Thomas waited along the pavement
fiddling with his arguments to support
Christianity; I opted for a godless
universe. The gate and jasmine
between us, “This is not an argument
about the purpose of things,” I exhaled.
I spoke slowly about randomness:
The Oleander that blooms mid-yard,
unplanted, the moss in between the cracks
of bricks formed from a stray drip,
the pomegranate seeds we search
for answers, the taste sours your face,
and like elastic, springs back, hopeful.
We lean against the cold metal fence.
I brush a stray leaf from Thomas’
black wool coat. I shiver, and the sky
is as grey as the ash I haven’t cleared
from the bottom of my fireplace
from last winter.
Thomas tells of a dream about his dead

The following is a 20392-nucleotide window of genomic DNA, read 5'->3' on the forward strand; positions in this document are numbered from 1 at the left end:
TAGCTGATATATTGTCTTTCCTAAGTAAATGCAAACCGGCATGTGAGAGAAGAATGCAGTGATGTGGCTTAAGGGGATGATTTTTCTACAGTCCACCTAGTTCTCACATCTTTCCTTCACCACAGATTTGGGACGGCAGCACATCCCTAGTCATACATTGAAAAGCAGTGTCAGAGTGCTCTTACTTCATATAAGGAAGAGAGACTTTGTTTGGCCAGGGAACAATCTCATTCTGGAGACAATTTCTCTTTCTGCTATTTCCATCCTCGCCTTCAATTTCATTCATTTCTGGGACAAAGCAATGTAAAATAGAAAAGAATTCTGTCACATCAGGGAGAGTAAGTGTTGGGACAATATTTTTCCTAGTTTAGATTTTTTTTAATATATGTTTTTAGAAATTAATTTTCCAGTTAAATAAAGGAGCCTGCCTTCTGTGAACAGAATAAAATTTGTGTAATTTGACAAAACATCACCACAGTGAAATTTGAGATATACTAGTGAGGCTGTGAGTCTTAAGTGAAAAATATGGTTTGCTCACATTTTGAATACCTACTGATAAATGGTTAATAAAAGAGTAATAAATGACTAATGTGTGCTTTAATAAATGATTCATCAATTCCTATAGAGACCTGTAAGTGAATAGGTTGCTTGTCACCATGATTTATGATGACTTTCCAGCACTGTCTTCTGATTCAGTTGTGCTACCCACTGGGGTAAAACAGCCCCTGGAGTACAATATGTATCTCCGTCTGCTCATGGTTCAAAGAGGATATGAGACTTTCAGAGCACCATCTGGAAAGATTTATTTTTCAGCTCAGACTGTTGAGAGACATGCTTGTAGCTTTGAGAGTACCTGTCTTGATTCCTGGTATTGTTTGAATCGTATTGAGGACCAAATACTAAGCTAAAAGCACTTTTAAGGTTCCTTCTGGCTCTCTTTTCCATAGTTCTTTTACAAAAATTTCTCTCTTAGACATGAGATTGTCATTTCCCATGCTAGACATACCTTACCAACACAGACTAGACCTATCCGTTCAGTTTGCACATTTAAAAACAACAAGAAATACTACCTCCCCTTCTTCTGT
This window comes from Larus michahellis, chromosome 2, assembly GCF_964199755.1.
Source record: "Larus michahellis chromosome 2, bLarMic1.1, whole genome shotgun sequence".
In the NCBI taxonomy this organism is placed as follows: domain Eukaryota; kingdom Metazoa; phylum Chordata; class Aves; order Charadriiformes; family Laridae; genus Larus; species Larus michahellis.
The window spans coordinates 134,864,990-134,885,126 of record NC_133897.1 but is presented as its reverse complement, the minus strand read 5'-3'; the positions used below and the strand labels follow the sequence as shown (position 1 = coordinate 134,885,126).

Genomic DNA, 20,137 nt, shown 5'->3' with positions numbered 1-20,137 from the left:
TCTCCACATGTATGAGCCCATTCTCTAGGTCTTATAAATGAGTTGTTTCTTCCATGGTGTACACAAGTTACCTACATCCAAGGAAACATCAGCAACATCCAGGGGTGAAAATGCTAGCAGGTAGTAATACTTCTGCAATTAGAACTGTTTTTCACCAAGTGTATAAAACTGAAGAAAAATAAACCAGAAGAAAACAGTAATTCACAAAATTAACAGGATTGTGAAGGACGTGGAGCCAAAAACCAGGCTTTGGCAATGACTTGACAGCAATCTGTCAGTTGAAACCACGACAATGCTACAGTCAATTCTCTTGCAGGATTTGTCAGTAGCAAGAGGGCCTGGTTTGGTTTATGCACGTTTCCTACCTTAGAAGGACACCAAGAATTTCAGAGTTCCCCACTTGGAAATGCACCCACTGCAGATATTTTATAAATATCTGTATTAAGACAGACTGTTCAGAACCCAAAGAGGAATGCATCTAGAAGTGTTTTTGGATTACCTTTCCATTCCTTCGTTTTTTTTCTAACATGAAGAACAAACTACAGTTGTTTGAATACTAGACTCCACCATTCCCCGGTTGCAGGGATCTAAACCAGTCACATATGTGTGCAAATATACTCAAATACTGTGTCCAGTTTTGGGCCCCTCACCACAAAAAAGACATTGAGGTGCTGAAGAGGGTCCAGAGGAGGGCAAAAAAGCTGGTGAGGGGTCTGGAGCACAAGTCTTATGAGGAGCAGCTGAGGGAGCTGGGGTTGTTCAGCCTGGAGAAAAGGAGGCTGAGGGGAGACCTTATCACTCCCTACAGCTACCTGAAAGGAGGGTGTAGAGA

father, pockets his hands, withdrawing.
He says he wants to believe in something
beyond this life. I think of my own deceased,
never responding to my maddening
solitary séances. I want to believe they are gone,
that the dead do not come back. Thomas
does not offer me his coat, and I feel
alone next to him. His eyes focus
across the street—Easter lilies bloom,
white-petals beginning to wilt
and recede until next June. He is fixed
to this notion of going on.
Lightning strikes behind me; I see its reflection
move across his eyes, a drop of rain
on the back of my hand. I tremble
with the cold, and Thomas opens an umbrella
then draws me near, he wants to protect
me from nature, from so much consequence.
He wraps me into his coat, against his warmth;
together against so much life.